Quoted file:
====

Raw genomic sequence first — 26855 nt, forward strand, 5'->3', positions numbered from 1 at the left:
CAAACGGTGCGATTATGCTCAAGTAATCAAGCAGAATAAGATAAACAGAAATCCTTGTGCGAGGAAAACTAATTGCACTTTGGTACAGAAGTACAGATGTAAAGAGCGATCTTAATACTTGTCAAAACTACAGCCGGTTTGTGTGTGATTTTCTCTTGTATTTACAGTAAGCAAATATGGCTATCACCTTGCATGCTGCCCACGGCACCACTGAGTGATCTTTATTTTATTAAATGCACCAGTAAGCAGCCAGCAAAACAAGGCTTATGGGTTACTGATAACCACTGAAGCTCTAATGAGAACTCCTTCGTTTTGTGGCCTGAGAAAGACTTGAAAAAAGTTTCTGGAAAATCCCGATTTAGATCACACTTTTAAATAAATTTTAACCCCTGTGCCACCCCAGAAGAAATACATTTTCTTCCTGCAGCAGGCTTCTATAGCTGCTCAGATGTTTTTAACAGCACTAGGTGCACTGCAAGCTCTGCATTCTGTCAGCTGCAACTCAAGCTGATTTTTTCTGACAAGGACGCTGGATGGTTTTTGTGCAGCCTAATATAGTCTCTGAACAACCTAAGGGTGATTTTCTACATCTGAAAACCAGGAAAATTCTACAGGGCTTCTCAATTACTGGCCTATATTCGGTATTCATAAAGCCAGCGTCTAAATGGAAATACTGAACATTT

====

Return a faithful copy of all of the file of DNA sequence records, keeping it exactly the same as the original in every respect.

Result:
Raw genomic sequence first — 26855 nt, forward strand, 5'->3', positions numbered from 1 at the left:
CAAACGGTGCGATTATGCTCAAGTAATCAAGCAGAATAAGATAAACAGAAATCCTTGTGCGAGGAAAACTAATTGCACTTTGGTACAGAAGTACAGATGTAAAGAGCGATCTTAATACTTGTCAAAACTACAGCCGGTTTGTGTGTGATTTTCTCTTGTATTTACAGTAAGCAAATATGGCTATCACCTTGCATGCTGCCCACGGCACCACTGAGTGATCTTTATTTTATTAAATGCACCAGTAAGCAGCCAGCAAAACAAGGCTTATGGGTTACTGATAACCACTGAAGCTCTAATGAGAACTCCTTCGTTTTGTGGCCTGAGAAAGACTTGAAAAAAGTTTCTGGAAAATCCCGATTTAGATCACACTTTTAAATAAATTTTAACCCCTGTGCCACCCCAGAAGAAATACATTTTCTTCCTGCAGCAGGCTTCTATAGCTGCTCAGATGTTTTTAACAGCACTAGGTGCACTGCAAGCTCTGCATTCTGTCAGCTGCAACTCAAGCTGATTTTTTCTGACAAGGACGCTGGATGGTTTTTGTGCAGCCTAATATAGTCTCTGAACAACCTAAGGGTGATTTTCTACATCTGAAAACCAGGAAAATTCTACAGGGCTTCTCAATTACTGGCCTATATTCGGTATTCATAAAGCCAGCGTCTAAATGGAAATACTGAACATTT